The development of the 1983-85 famine in northern Ethiopia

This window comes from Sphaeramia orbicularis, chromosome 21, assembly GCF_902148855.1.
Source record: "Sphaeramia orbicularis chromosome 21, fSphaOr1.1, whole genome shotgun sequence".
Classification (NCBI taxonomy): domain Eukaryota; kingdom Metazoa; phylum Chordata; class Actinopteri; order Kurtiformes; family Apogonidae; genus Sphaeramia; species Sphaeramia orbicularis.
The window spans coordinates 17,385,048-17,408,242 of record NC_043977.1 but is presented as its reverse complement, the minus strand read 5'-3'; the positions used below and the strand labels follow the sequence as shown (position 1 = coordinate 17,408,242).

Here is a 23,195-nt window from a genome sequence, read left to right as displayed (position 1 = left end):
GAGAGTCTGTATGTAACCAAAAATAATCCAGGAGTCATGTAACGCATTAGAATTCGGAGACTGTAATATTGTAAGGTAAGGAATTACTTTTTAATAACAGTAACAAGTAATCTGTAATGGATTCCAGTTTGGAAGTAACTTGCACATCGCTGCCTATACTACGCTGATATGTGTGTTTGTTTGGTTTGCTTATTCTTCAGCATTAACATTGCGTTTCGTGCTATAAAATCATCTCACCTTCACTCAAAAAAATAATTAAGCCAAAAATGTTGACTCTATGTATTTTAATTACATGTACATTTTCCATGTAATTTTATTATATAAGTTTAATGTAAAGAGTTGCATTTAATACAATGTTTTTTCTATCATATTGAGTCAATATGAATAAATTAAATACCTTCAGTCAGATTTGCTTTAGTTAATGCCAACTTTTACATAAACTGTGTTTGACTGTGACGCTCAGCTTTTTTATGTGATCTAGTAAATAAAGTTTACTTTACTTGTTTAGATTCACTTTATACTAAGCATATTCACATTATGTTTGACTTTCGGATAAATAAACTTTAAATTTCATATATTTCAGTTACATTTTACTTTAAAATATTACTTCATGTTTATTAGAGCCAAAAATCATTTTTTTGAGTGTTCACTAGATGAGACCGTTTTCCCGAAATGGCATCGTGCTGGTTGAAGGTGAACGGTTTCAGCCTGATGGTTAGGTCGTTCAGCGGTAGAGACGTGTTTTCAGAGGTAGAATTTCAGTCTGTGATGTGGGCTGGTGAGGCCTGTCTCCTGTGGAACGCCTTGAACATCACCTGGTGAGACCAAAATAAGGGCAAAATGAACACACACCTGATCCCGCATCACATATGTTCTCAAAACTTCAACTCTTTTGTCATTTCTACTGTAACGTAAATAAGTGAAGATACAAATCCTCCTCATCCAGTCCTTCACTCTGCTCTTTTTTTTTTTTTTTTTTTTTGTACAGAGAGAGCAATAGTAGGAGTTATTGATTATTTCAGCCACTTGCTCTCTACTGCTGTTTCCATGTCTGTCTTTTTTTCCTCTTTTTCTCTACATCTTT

In this thesis it is argued that famine is a concatenation process caused by a severe shock to the economy which in turn leads to a series of socio-economic adjustments by the affected population. If the economic shock is sufficiently prolonged, then fallback strategies fail for vulnerable sections of the population. Unless the state intervenes to prevent mass migration and mass starvation, famine ensues. It is shown that in northern Ethiopia, severe shocks to the economy, in the form of rain failures, pest attacks and warfare have frequently disrupted agricultural production, often leading to famine in an economy and society overwhelmingly dependent upon agriculture for subsistence. The failure of Ethiopian society to adapt sufficiently to changing agricultural production conditions is explained historically. Excess extraction of surplus from the peasantry was undertaken by a ruling class which largely failed to reinvest its wealth in agriculture and industry, and these conditions still generally hold true under the present regime. The famine of 1983-85 is analysed in terms of a general socio-economic model of famine. It is shown that crop failures were severe and prolonged, leading to exceptional inflation of grain prices and erosion of fallback strategies of highland peasants. These strategies included livestock sales, wage labour, trading, access to credit, consumption of famine foods, and migration out of the famine zone. The failure of the Ethiopian state to respond sufficiently to the famine reflected its prioritisation of other aimst which included warfare and agricultural collectivisation. Western governments were in turn unwilling to provide relief aid to a hostile regime. The result was a lack of substantive action by international relief agencies, many of whose staff sought to avoid responsibility for providing sufficient famine relief. Television exposure of the famine eventually forced an expansion of the international relief effort.